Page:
It turns out that some people do, in fact, want an Open Data Platform.
Despite all of the brouhaha that might have gone down last week, first around Pivotal Software’s Data Event and then at Strata and Hadoop World, some of the vendors and companies that have signed onto the Open Data Platform (ODP) initiative are calling it, “An answer to our Hadoop prayers.” The aforementioned quote comes from Scott Gnau, president of Teradata Labs.
Simon Schmidt, the chief data architect at Union Bank, provided a reason as to why the ODP — a tested reference core of open source Apache Hadoop, Apache Ambari and related Apache source artifacts — was vital for an enterprise like his.
“We can’t maintain an internal staff to do all the testing, compatibility testing and researching of every piece of technology that comes along,” he said, adding that “having some industry people backing these things, giving us the type of indemnification that we require make this (a big data platform) a viable option for us for the long term.”
That statement, perhaps, answers the question that Gartner Analyst Nick Heudecker posed when we interviewed him shortly after the ODP announcement. ”It’s not clear who’s asking for this.”
An Impetus for Change?
In the same conversation Heudecker also suggested that ODP could be the “catalyst that drives adoption” (of Hadoop).
While there’s been a great deal of hype around how broadly enterprises are embracing Hadoop, Heudecker said that when he talks to customers, he finds that many are still in an experimental phase. This being the case, they’re probably not yet at a stage where they’d be concerned about vendor lock-in, how the technologies surrounding Hadoop might play together and so on. So it goes to follow that ODP might not yet be relevant to them, and therefore is being received as “a marketing story that makes a lot of noise,” which could, in fact be the case, according to Heudecker.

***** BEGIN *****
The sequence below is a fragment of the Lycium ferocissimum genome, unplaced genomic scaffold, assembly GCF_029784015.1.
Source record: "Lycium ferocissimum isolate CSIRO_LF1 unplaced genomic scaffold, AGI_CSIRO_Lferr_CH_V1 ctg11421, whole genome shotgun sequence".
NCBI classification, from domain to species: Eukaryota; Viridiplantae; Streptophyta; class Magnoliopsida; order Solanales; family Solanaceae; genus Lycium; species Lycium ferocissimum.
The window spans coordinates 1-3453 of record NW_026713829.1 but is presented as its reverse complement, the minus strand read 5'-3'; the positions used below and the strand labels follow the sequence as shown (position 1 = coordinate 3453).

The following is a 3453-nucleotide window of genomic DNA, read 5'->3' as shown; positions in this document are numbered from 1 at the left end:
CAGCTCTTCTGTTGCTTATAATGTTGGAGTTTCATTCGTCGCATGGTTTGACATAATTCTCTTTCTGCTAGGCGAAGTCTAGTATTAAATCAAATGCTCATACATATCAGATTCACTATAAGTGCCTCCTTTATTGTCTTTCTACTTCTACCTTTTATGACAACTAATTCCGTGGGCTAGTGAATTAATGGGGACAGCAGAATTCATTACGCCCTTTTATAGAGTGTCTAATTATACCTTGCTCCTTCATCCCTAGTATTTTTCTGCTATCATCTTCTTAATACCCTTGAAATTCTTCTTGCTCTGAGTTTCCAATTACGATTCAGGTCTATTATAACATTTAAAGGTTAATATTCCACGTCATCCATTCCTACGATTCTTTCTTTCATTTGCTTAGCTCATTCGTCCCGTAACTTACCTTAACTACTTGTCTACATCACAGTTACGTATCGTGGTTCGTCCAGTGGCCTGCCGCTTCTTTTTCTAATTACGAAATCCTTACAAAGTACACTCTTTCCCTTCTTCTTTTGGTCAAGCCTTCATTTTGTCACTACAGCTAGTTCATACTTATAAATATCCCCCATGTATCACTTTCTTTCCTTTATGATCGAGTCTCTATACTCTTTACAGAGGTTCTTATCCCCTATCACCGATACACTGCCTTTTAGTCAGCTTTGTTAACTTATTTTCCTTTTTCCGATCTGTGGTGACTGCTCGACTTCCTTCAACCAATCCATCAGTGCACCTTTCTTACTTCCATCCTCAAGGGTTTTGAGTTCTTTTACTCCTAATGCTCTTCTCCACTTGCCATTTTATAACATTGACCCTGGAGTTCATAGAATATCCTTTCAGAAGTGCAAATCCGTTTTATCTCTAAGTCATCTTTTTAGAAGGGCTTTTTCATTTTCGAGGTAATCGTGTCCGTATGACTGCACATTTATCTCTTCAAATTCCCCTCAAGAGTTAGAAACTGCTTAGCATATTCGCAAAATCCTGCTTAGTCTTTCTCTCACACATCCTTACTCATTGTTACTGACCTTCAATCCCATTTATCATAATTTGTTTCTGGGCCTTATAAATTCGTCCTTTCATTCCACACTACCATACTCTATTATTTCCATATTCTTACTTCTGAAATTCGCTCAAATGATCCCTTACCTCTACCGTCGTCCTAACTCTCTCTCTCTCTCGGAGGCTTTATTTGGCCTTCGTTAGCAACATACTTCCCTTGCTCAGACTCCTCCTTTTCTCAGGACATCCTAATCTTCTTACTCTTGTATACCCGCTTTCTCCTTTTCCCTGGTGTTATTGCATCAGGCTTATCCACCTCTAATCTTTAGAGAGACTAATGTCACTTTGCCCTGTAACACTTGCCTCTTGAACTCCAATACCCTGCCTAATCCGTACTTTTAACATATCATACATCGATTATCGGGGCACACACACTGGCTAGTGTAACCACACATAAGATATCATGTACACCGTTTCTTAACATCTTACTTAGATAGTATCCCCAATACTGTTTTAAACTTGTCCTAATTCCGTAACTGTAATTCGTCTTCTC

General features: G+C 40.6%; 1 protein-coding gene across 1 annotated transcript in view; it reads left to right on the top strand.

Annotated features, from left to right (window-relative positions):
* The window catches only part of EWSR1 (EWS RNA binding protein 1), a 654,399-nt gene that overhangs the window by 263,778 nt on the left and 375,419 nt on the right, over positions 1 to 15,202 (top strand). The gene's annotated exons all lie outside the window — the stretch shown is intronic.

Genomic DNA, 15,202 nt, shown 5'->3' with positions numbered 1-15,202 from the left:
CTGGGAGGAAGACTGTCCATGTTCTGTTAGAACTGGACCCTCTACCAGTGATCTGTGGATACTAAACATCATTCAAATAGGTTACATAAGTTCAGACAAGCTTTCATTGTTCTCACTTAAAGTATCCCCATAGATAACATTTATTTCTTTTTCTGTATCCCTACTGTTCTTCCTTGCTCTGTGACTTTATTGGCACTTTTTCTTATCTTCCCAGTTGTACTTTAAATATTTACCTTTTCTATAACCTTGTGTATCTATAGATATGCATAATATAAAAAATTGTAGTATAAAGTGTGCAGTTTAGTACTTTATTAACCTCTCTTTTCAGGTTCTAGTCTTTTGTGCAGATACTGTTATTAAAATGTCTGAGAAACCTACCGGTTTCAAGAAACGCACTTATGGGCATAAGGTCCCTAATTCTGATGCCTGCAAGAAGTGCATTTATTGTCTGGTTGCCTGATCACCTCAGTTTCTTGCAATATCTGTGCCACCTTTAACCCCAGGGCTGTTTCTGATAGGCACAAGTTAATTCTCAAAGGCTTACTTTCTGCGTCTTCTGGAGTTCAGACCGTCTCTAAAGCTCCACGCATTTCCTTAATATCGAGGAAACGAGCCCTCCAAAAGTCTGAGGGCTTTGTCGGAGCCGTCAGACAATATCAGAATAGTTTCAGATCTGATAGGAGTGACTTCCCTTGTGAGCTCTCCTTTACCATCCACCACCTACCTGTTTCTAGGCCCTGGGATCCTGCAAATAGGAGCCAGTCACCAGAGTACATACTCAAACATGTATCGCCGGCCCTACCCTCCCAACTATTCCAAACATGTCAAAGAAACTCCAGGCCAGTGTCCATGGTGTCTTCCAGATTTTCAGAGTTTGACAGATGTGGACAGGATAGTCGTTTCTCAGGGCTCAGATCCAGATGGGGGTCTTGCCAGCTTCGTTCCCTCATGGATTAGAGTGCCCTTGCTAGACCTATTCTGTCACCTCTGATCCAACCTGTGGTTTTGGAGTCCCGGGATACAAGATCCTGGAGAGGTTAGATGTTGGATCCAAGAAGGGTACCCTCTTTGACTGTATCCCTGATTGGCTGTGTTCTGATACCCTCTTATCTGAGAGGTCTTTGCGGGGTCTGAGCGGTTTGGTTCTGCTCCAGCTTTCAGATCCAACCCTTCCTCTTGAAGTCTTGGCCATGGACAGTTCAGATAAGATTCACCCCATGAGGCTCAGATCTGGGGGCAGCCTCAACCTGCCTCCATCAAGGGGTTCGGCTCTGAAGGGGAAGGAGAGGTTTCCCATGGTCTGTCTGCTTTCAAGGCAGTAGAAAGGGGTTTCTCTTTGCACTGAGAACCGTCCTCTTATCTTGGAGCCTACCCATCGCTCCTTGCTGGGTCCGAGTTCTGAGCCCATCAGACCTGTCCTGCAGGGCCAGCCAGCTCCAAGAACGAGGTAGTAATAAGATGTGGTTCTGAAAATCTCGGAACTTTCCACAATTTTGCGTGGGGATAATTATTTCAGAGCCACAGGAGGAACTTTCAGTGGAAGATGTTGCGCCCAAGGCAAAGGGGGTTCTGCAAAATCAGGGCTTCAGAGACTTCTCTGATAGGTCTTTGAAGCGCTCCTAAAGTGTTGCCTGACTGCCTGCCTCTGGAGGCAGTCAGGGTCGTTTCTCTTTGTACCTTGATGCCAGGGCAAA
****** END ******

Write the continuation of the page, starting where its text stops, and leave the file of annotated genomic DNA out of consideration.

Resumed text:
Whatever it is, it’s certainly a story that Cloudera’s Chief Strategy officer Mike Olson has taken offense to. He’s on record saying that ODP is “antithetical to the open source model and the Apache way."
It’s a statement that Adam Kocoloski, CTO of IBM Cloud Data Services and co-founder of Cloudant would likely take exception to.
While referring to something that Cloudera CTO Amr Awadallah said during his keynote at Strata and Hadoop World last Thursday, Kocoloski, speaking before the same audience, made it clear that ODP, is not about “displacing or usurping the Apache Software Foundation’s (ASF) place in the big data ecosystem,” but instead trying to eliminate some of the skew so that customers could more easily extract value from their big data platforms regardless of the vendors they chose.
Cloudera’s Olson also all but called Pivotal and Hortonworks (the latter a Cloudera competitor and founding member of ODP) liars in a blog post he published the morning of the ODP announcement:
“Pivotal and Hortonworks claim that the ODP is driven by an industry-wide longing for standardization in the Apache Hadoop ecosystem. I don’t believe them.”
Olson qualified his statement with the fact that, as of last Tuesday, Cloudera’s partner ecosystem included 1,447 companies and that he’s “not hearing from them that they’re confused about building applications on core Hadoop.”
Craig Rubendall, vice president data platform R&D at SAS, in a blog post, pointed out that some confusion does, in fact, exist. And while his company intends to continue to support all five Hadoop distros — Cloudera, Hortonworks, IBM, MapR and Pivotal — he said that ODP could go a long way in “fostering collaboration across all members of the Hadoop and big data ecosystem,” and reduce the time spent fixing compatibility issues and boost innovation focused on solving our customers’ biggest challenges” instead.